The United Kingdom and the world said a final farewell to Queen Elizabeth II on Monday with a state funeral that drew presidents and kings, princes and prime ministers — and crowds in the streets of London — to honor the monarch’s 70-year reign.
But as the queen is laid to rest, her legacy is garnering strong feelings around the world over the British monarchy and its colonial past. When she took the throne in 1952, more than one-quarter of the world’s population was under British imperial power. That accounted for more than 700 million people in all corners of the globe — including parts of Africa, Asia, the Middle East and the Pacific islands, as reported by NPR.
While historians say British control allowed for the spread of the English language and common law, many note that enslavement, theft and violence defined the history of that rule. As the longest ruling monarch, some who have lived under colonial rule see Elizabeth as an anchor to an imperial past whose damage still lingers, according to the AP.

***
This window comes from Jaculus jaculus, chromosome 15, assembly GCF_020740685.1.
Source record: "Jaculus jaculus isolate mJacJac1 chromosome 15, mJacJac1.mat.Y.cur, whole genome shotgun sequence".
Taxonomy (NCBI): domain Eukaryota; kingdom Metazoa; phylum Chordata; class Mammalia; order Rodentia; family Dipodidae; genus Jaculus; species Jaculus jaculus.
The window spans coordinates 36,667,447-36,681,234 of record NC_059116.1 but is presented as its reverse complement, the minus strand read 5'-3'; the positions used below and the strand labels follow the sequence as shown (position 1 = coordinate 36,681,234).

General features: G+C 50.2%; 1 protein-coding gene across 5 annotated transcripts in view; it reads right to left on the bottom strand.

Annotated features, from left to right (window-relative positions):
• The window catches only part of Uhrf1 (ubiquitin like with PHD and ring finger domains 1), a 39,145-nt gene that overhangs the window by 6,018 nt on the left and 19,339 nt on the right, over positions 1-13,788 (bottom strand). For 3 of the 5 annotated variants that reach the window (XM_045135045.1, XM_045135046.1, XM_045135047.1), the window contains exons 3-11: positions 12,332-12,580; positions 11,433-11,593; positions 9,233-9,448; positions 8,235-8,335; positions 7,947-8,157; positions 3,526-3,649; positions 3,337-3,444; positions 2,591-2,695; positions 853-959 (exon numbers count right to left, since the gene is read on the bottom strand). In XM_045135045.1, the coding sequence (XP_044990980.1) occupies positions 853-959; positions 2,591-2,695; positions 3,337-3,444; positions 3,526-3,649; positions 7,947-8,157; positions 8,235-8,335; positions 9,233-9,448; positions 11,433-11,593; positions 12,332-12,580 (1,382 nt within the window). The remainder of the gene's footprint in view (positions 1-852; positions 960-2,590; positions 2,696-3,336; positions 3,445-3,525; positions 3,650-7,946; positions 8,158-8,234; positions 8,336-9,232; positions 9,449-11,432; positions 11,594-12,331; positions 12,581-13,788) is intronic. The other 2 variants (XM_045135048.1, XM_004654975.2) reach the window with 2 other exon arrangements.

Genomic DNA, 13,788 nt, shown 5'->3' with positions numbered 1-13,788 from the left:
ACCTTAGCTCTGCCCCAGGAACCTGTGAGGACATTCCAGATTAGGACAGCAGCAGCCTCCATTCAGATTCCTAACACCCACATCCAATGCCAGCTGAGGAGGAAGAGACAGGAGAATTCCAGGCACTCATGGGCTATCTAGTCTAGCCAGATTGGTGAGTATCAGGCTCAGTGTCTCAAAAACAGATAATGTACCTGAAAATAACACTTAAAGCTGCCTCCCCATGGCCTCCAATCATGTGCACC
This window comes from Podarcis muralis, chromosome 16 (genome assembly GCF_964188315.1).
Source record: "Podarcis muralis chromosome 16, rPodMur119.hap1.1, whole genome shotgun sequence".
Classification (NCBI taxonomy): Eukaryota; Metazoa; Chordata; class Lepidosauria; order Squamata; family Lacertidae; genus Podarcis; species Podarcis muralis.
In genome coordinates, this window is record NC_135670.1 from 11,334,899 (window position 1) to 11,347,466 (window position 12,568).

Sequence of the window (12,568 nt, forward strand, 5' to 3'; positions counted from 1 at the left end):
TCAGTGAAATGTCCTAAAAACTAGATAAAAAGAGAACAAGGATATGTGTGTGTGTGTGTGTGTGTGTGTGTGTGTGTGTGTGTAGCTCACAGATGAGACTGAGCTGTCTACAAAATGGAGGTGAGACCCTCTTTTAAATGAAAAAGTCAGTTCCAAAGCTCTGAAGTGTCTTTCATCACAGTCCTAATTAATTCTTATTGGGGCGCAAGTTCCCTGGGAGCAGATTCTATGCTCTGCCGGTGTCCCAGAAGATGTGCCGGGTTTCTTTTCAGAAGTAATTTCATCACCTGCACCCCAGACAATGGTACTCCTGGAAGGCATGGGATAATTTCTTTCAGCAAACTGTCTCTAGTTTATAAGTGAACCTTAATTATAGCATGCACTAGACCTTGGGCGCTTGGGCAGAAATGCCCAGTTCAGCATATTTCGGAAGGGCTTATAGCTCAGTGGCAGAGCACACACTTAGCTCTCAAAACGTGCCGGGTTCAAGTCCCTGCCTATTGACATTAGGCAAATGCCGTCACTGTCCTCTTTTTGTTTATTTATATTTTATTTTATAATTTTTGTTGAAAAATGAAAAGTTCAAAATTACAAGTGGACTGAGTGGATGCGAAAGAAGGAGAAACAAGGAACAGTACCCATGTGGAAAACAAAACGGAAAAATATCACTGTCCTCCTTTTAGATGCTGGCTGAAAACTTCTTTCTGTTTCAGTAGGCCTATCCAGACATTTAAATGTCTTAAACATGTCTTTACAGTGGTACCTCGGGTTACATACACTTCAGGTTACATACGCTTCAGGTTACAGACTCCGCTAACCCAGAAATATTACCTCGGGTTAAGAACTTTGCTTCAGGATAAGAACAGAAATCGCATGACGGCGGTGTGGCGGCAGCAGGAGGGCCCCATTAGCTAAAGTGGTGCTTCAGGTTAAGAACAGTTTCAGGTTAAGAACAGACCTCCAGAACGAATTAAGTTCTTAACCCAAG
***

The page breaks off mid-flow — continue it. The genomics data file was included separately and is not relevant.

But her reign is complicated by the fact that during her 70 years on the throne, she modernized the monarchy and the British empire saw a decline in global control where more than 20 countries gained independence. Today the British Empire does not exist aside from a few small island territories, and the monarchy is largely symbolic and ceremonial.
The former colonies of the British Empire are now part of what’s called the Commonwealth, a voluntary association of 56 independent and equal countries. However, 14 of those are part of the Commonwealth realm; those countries still keep King Charles III as their monarch.